Firebird Fly-by's

One thing we've learned from researching the GM Firebird's is, whatever they did, they made a real impact on the lives of the people at the time, much like Chrysler's Prowler has in recent history. There were movies, flyers, sightings, you name it.

It's difficult to know what it felt like, for a 1950's citizen to see a turbine powered car driving around, with self-drive capabilities like something right out of Forbidden Planet, but this full page article from the June 5th, 1961 Detroit News might give you a feel. We've done our best to recreate the article as accurately as possible within the confines of HTML.

Our apologies for the image quality, this 37 yr old newspaper is not handling the passage of time that well.

Firebird III Like a Jet on Wheels

COMING, GOING -- A taste of motoring of the future, this graceful sight of the Firebird III "winging" along the X-ways greeted Detroiters early yesterday. Motorcycle policemen led the way. Below is a rear view, show the tail and fins of the experimental car.
Space Age Car Tested on X-ways
By Jack Crellen

At first, it seemed unreal.

Relaxed in the blue-upholstered contour seat, the bright morning sun pouring through the plastic canopy overhead, this passenger had the fleeting thought that this was how astronaut Alan B. Shepard must have felt the moment before being hurled into space.

But this was Detroit, not Cape Canaveral.

Ahead lay not the limitless space, but only the broad expanse of Detroit's expressway's.

Emmett Conklin, 54, our driver, moved his right hand forward on the control stick and the 225-horsepower gas-turbine engine responded with a high-pitched whine, almost identical with that of a jet aircraft.

The Firebird III, General Motor's experimental "space age car," nosed gently down the Mt. Elliot ramp of the Ford Expressway and picked up speed as if anxious to achieve its ultimate destiny.

Feeling of Power

Once on the ribbon of concrete, the Firebird responded with effortless ease. There was no sensation of acceleration, only one of tremendous horsepower straining mightily to be unleashed.

Conklin, through almost imperceptible motions of his hand, demonstrated how the car could be accelerated or braked, all by means of the one control stick.

"The average person, particularly who has had some flying experience, could learn to operate this car with 15 minutes instruction," Conklin, GM Research test supervisor, assured his dubious passenger, still not accustomed to the absence of the inevitable steering wheel.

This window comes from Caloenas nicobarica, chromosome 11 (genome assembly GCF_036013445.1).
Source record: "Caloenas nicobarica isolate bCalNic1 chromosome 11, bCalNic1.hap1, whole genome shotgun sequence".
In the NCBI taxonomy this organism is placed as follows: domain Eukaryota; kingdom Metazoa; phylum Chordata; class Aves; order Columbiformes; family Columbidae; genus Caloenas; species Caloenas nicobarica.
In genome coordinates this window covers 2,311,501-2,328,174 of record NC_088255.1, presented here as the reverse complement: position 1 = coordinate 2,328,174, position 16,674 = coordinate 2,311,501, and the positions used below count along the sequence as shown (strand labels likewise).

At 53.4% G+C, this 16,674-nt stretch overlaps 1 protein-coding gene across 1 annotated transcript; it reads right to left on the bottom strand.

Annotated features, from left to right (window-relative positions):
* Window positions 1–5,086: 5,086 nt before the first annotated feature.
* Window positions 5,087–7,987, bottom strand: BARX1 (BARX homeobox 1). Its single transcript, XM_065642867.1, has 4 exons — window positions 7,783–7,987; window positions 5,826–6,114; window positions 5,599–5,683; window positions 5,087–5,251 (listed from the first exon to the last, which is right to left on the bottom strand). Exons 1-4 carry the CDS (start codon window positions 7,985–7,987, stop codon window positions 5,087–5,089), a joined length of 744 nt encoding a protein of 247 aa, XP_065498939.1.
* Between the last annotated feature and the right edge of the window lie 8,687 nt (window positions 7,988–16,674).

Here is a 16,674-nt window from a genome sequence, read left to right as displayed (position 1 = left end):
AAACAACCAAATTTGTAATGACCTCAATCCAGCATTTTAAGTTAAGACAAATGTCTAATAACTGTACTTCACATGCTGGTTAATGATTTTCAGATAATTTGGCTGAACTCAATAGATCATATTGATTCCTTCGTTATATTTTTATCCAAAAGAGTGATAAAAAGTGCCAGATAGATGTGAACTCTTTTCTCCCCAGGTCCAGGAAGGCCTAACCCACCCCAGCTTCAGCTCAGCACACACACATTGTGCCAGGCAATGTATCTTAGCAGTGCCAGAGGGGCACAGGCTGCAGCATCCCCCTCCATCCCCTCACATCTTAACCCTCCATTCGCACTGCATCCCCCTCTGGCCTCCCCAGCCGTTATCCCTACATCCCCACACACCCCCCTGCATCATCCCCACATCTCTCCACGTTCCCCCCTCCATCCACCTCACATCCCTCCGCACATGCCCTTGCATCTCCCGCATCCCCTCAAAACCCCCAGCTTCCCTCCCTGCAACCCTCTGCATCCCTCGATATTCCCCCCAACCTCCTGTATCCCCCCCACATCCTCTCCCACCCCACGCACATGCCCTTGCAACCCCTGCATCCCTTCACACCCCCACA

The Firebird III had scores of motorists gaping by this time as Sgt. Moore and Patrolmen Williams Saunders and Donald Morkin herded them to the side of the highway.

As the car surged effortlessly up the incline at the Ford-Lodge expressway interchange, Detroit's skyline came into view over the pearlescent white hood.

Steps Up Pace

Looking to the rear, the General Motors and Fisher building could be seen, framed by the towering fins and tail of the Firebird III.

Conklin stepped up the pace. The Forest-Warren exit from the Lodge Expressway flashed by.

Operation of the vehicle looked too easy to be true.

"Wait until they install automatic guidance systems in the expressways," said Conklin, 8625 Chicago, Warren. "When that day comes, you'll simply have to touch a couple of buttons and steering and speed will be controlled automatically by the electronic system in Firebird III."

The end of our ride into the future came at the Grand River exit.

As the power-operated door swung open and the canopy swung up, it was with regrets we said goodby.

Conklin must have sensed our feelings.

"Don't worry," he said, "the day when cars like Firebird become commonplace is not as far away as you might think."

We had the feeling there was more truth than prophecy in his statement.

Here's some more press from the time, or at least we think so. Truth is, we're not sure. The text is "continued from page one" but we don't actually own the page one in question! Considering the details presented here, we believe this is coverage from the competing paper of the day, the Detroit Free Press, covering the same outing. Close examination of items on both sides of the clipping strongly suggests this is referring to the exact same day.
Continued from Page One

At the wheel was Emmett Conklin, 54, of 8265 Chicago, Warren, test supervisor of the gas turbine department at the center. Alongside was Cecil Thompson, 18, of 8864 Longacre, who will appear in the movie, to be shown in high schools throughout the nation next fall.

The car has a dual engine system by which a 10 horsepower gasoline engine drives all accessories and the 225 horsepower engine drives the rear wheels only.

Capable of speeds in excess of 100 miles per hour (although it has never been pushed that far), the Firebird III has no steering wheel, accelerator, or brake pedal.

Steering, braking, acceleration and transmission selection are combined in a single control stick located between the two passengers. It is also equipped with an automatic guidance system which would be supplied by electrical impulses from a wire imbedded in the pavement.

The product of the combined skills of more than 500 GM engineers, stylists, and other specialists, Firebird III was introduced publicly three years ago.

Until yesterday, however, it had appeared only in shows and on test tracks.

The early morning test runs started at Mt. Elliot and on the Ford Expressway and ended at the Grand River exit of the Lodge Expressway. The car was later taken to Cobo Hall, where it drew a crowd of more than 200 spectators despite the early hour.

Questions or comments? Send them to

Back to main page

Conklin Systems 9905 Barnes Hwy Eaton Rapids, MI 48827
Phone (517) 663-6418 Fax (517) 664-5802

All contents of this site are Copyright 1997-2009 Conklin Systems